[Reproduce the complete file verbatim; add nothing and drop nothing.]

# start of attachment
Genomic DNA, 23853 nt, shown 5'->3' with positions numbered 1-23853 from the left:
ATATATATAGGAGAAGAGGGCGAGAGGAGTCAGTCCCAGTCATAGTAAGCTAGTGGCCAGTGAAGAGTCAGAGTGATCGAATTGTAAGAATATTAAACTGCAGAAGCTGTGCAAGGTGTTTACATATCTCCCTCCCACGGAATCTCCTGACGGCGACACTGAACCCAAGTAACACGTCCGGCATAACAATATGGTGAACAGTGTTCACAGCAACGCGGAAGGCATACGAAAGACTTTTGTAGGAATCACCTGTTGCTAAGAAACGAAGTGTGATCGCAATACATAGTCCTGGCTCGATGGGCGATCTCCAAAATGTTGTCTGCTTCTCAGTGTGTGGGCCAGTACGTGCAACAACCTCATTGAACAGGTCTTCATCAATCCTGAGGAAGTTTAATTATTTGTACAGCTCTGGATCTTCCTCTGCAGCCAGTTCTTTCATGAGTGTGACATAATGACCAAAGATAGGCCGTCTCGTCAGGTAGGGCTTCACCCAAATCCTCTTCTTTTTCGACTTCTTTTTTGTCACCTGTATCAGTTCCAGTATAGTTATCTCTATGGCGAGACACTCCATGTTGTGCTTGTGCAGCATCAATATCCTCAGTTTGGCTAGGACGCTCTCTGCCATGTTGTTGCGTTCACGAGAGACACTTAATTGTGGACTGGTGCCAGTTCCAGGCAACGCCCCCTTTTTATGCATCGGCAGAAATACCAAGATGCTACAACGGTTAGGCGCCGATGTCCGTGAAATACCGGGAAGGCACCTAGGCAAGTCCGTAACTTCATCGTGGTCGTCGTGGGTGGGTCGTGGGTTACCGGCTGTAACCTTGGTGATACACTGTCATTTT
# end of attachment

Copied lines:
Genomic DNA, 23853 nt, shown 5'->3' with positions numbered 1-23853 from the left:
ATATATATAGGAGAAGAGGGCGAGAGGAGTCAGTCCCAGTCATAGTAAGCTAGTGGCCAGTGAAGAGTCAGAGTGATCGAATTGTAAGAATATTAAACTGCAGAAGCTGTGCAAGGTGTTTACATATCTCCCTCCCACGGAATCTCCTGACGGCGACACTGAACCCAAGTAACACGTCCGGCATAACAATATGGTGAACAGTGTTCACAGCAACGCGGAAGGCATACGAAAGACTTTTGTAGGAATCACCTGTTGCTAAGAAACGAAGTGTGATCGCAATACATAGTCCTGGCTCGATGGGCGATCTCCAAAATGTTGTCTGCTTCTCAGTGTGTGGGCCAGTACGTGCAACAACCTCATTGAACAGGTCTTCATCAATCCTGAGGAAGTTTAATTATTTGTACAGCTCTGGATCTTCCTCTGCAGCCAGTTCTTTCATGAGTGTGACATAATGACCAAAGATAGGCCGTCTCGTCAGGTAGGGCTTCACCCAAATCCTCTTCTTTTTCGACTTCTTTTTTGTCACCTGTATCAGTTCCAGTATAGTTATCTCTATGGCGAGACACTCCATGTTGTGCTTGTGCAGCATCAATATCCTCAGTTTGGCTAGGACGCTCTCTGCCATGTTGTTGCGTTCACGAGAGACACTTAATTGTGGACTGGTGCCAGTTCCAGGCAACGCCCCCTTTTTATGCATCGGCAGAAATACCAAGATGCTACAACGGTTAGGCGCCGATGTCCGTGAAATACCGGGAAGGCACCTAGGCAAGTCCGTAACTTCATCGTGGTCGTCGTGGGTGGGTCGTGGGTTACCGGCTGTAACCTTGGTGATACACTGTCATTTT